In a new study in Health Services Research, our colleagues at CHERISH (Center for Health Economics of Treatment Interventions for Substance Use Disorder, HCV, and HIV) use pharmaceutical claims data to predict the effect of converting naloxone to OTC status on retail pharmacy sales. By modeling supply and demand factors of naloxone, they predict that pharmacy sales would increase by at least 15%, and possibly up to 179%, if naloxone was sold OTC.

What went into the economic model

Let’s take a look at how Sean Murphy, Jake Morgan, Philip Jeng, and Bruce Schackman arrived at their prediction. First, they used a nationwide prescription claims dataset for 2010-2017 (covering 80% of retail pharmacies and including out-of-pocket prices) to estimate how sensitive naloxone buyers are to price. They found that buyers of naloxone are not very price-sensitive: on average, a 10% increase in out-of-pocket price would produce a 2.7% decrease in sales.

Then they looked to the literature to find estimates on the price and demand effects of conversion to OTC status for other drugs. In particular, they focused on nicotine replacement therapies as the only other substance use disorder medication that had converted from prescription to OTC status. They found that, upon conversion, the demand for nicotine patches and gum rose 78% and 180%, respectively; out-of-pocket prices rose an estimated 26% for patches and 33% for gum, on average. Four other drugs (cromolyn sodium—Nasalcrom®, tioconazole—Vagistat®, ketoconazole—Nizoral®, and terbinafine—Lamisil®) experienced a range of price increases from 2% to 233% following OTC conversion, depending on insurance type. The authors used these wide ranges in their models to predict the change in naloxone sales, given the relative price insensitivity of naloxone buyers.

Thus, they predict an increase in naloxone sales of 15%-77% using the estimated demand for nicotine patches, and 117%-179% using the estimate for nicotine gum. If, for example, naloxone out-of-pocket prices increase after conversion at the estimated level of nicotine patches (26%) or nicotine gum (33%), the authors predict a 71% to 171% increase in naloxone sales.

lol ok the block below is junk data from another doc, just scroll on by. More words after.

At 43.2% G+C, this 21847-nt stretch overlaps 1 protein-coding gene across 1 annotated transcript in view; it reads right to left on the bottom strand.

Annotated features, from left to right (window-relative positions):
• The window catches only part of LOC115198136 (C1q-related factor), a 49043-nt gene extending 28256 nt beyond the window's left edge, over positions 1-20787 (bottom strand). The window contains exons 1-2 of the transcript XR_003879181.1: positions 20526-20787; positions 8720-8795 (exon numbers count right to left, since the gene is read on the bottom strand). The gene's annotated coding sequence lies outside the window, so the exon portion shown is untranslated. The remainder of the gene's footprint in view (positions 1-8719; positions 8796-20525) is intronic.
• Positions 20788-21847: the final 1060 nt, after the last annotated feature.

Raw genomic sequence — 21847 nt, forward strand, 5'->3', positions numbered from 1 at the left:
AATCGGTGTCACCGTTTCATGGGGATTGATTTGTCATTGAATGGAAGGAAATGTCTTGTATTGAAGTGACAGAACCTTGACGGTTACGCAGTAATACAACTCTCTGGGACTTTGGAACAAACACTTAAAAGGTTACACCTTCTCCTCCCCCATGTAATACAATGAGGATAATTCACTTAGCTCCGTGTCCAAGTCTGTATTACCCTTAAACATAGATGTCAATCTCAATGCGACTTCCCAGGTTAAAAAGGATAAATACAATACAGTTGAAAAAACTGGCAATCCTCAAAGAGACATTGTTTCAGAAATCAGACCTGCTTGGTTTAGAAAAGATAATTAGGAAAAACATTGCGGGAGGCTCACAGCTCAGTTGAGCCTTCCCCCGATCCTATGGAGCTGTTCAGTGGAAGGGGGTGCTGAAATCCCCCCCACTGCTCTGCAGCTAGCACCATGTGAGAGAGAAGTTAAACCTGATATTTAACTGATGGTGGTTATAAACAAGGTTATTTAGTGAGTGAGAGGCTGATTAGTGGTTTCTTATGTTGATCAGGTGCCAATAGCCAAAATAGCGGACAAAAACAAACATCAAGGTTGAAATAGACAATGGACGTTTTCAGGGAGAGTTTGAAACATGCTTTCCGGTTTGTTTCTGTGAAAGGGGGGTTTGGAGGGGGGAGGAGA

Public health impact

All else being equal, greater sales of naloxone should increase the opportunities to reverse opioid overdoses.  But the authors are careful to say that the public health impact of increased sales will depend on how the purchasers of over-the-counter naloxone differ from current purchasers in their likelihood of observing an overdose and using the product. That’s not something this study can answer, but is something that should be monitored.  As the authors note, if insurers for low-income people, who may be more sensitive to price increases, turn out to be less likely to continue coverage of naloxone after OTC conversion, economic disparities in access could actually increase. 

An important and timely contribution

This study comes at a critically important time, as policymakers seek ways to reduce barriers to using naloxone. Last year, the US Surgeon General Adams called naloxone a “safe antidote” to a suspected overdose, and urged more individuals to carry naloxone, including family, friends, community members, and those who are personally at risk. At last count, 42 states and DC have passed standing order laws that allow pharmacists to dispense naloxone without a patient-specific prescription. However, a recent study by Penn and CHERISH investigators found that pharmacy staff often lack awareness or specific knowledge of the standing order.

Earlier this year, the Food and Drug Administration took the unprecedented step of developing and validating model Drug Facts Labels for naloxone as a nasal spray and an autoinjector to encourage companies to enter the OTC market. The model labels can be used by sponsors to obtain OTC approval for naloxone. The FDA has opened this doorway, and is inviting manufacturers to step in.

FDA’s Model Drug Facts Label for naloxone nasal spray (click for full size)  ⇒

The article, “Will converting naloxone to over‐the‐counter status increase pharmacy sales?” by Sean M. Murphy, PhD, Jake R. Morgan, PhD, Philip J. Jeng, MS, and Bruce R. Schackman, PhD was published online in Health Services Research on February 20, 2019.